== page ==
How did a “Perry Mason moment” torpedo a major lawsuit against GM and also embarrass one of the big name plaintiff lawyers’ in the US?
Easily, as it happens.
The case involves the major defect in GM ignition switches and the lawyer who was embarrassed was Robert Hilliard. The “problem” for Mr Hilliard was a Tulsa real estate agent named Robert Kleven.
Kleven heard news about a long-awaited trial starting in U.S. District Court in Manhattan that day, the first over a deadly defect in millions of GM ignition switches.
The plaintiff, a 49-year-old postman named Robert Scheuer was a man whose name rang warning bells for Kleven.
It transpired that Scheuer had altered a government check stub to make it look like he had hundreds of thousands of dollars in the bank, simply by adding ‘441’ to a check stub for $430.72.
The result had been a new house from which Mr Kleven had subsequently needed to evict Mr Scheuer and his family. When he heard about his plaintiff status in a multi-billion claim against GM he picked up the phone.
“I didn’t want them getting away with another scam,” he said.
The couple went on to testify under oath that injuries Robert sustained in a May 2014 wreck in their Saturn Ion had led to the eviction from their “dream house.” GM accused them of perjury. The Scheuers dropped their lawsuit less than halfway through the trial, without getting a penny from GM.
As Bloombergs reported, it was a major blow to the lawsuit in which over $2 billion had been spent already to resolve the issue over faulty ignition switches, together with various death and injury lawsuits.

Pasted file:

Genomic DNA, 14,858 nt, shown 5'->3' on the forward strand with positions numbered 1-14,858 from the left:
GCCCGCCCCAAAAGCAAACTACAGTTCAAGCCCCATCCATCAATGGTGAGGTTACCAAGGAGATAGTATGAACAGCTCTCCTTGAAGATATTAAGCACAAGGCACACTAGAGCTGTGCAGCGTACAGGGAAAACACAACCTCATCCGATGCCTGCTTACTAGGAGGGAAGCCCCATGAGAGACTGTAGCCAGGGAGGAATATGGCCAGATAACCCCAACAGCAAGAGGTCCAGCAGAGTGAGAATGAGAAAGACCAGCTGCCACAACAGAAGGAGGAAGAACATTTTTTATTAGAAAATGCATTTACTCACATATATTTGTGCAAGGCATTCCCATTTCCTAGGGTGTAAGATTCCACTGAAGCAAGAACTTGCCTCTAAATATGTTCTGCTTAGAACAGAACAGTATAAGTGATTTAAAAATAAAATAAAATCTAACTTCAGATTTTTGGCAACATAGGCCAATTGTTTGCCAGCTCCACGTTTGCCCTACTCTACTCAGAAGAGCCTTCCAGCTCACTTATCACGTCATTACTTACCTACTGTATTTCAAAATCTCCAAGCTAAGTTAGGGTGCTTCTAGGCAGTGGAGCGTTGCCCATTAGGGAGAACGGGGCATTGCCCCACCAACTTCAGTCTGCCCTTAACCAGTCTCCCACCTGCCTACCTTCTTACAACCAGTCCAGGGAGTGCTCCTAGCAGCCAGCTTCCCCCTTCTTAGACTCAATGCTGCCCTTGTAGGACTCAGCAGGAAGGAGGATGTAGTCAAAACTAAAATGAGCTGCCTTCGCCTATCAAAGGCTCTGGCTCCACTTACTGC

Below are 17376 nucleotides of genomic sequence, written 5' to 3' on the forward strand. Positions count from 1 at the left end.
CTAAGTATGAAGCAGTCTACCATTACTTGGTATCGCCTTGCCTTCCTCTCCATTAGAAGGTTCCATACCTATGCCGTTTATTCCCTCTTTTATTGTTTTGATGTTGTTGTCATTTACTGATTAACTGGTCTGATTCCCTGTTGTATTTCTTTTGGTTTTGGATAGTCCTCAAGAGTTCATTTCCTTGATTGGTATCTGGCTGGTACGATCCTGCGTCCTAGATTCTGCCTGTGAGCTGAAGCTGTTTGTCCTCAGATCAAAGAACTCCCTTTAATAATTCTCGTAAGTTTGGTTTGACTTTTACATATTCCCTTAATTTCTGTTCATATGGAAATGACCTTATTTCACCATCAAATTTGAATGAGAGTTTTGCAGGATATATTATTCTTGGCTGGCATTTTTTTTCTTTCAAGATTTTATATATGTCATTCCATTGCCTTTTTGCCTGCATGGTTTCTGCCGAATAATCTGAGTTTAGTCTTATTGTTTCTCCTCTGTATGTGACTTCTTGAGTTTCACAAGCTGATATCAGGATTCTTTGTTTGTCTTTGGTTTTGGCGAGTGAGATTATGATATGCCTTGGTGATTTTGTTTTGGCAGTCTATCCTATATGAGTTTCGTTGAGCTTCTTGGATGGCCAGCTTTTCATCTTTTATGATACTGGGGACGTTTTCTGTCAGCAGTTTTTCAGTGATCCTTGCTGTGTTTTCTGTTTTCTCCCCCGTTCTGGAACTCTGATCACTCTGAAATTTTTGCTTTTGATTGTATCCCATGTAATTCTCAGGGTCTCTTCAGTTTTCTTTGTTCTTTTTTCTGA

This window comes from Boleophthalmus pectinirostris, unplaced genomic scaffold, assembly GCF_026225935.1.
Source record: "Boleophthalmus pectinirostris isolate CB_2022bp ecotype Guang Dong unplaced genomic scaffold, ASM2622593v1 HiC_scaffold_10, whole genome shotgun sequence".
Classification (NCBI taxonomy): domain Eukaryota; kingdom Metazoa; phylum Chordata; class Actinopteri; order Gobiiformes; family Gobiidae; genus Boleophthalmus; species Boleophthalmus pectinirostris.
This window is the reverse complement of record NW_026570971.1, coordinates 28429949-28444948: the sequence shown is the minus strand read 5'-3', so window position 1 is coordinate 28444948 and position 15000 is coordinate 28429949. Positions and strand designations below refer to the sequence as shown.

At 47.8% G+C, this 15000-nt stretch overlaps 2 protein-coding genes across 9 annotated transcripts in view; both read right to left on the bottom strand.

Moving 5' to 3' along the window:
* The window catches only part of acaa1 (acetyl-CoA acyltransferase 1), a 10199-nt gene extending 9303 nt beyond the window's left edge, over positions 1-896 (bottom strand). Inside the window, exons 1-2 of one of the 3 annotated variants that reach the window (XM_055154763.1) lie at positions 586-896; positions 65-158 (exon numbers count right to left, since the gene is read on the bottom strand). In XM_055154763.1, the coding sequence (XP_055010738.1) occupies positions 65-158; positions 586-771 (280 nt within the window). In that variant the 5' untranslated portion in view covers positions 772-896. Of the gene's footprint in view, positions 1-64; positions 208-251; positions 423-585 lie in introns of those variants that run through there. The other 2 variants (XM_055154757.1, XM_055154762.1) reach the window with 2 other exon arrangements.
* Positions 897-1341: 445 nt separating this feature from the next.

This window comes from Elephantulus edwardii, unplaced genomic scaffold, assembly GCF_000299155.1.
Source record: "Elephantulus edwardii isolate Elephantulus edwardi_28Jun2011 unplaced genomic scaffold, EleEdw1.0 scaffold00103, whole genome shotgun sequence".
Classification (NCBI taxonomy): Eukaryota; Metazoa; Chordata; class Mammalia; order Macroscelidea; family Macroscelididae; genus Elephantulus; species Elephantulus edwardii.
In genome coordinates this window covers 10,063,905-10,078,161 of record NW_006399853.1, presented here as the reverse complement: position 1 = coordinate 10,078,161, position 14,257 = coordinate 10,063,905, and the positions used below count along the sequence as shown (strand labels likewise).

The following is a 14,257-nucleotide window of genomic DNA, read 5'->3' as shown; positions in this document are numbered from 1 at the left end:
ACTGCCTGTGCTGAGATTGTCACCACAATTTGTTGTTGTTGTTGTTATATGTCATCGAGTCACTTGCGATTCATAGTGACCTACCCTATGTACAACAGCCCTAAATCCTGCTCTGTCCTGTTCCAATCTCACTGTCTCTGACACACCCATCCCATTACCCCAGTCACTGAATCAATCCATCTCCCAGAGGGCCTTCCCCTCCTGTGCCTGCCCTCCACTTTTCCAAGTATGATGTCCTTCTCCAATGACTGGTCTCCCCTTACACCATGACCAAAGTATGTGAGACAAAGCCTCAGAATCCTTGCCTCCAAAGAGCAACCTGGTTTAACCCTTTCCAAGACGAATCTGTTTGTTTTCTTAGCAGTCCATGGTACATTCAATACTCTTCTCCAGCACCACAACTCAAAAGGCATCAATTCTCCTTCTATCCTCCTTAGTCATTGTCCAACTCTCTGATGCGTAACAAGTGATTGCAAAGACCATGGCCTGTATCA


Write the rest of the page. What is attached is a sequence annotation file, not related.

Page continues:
It was a stunning blow to plaintiffs’ attorney Robert Hilliard, who has signed settlements with GM in more than 1,300 ignition switch cases and is one of three lead lawyers appointed to manage the hundreds of cases that remain. On Monday, Lance Cooper, a rival lawyer with clients in the mass litigation now under way, asked U.S. District Judge Jesse Furman to remove the three as lead attorneys; the three called the request unfounded. On Wednesday, Cooper asked Furman to take back his approval of a fund for Hilliard’s settlements.
And it was a far cry from Hilliard’s plan to make the Scheuers the public face of GM’s victims by portraying them as a hardworking Oklahoma family brought down by corporate greed. GM had known about its defective ignition switches, which could suddenly cut off the engine, disabling power steering and brakes and preventing airbags from deploying.
Attorney Hilliard said he was blindsided by the check stub issue after having sent a team to Oklahoma to interview the Scheuers, as well as his doctors.
GM itself would never have learned about the stub, Hilliard said, “but for one p—ed-off Realtor.”
One thing that p—ed-off Realtor doesn’t understand about the Scheuers: “I don’t know how they were ever chosen for that case,” Kleven said.
The Scheuer case was one of six bellwether ignition-switch trials scheduled for Manhattan federal court this year to help plaintiffs and GM test strategies and calibrate settlements. The bungled lawsuit was actually chosen by the plaintiffs as the first of the bellwethers. Hilliard maintains that Robert Scheuer’s accident bore every hallmark of a “textbook bellwether.”
However personal injury attorney Hilliard is a lawyer with plenty of fans. The GM debacle is one that he won’t forget any time soon, but it’s also one that carries with it the usual lessons for personal injury lawyers to exercise as much caution with potential plaintiffs as any Judge and jury might.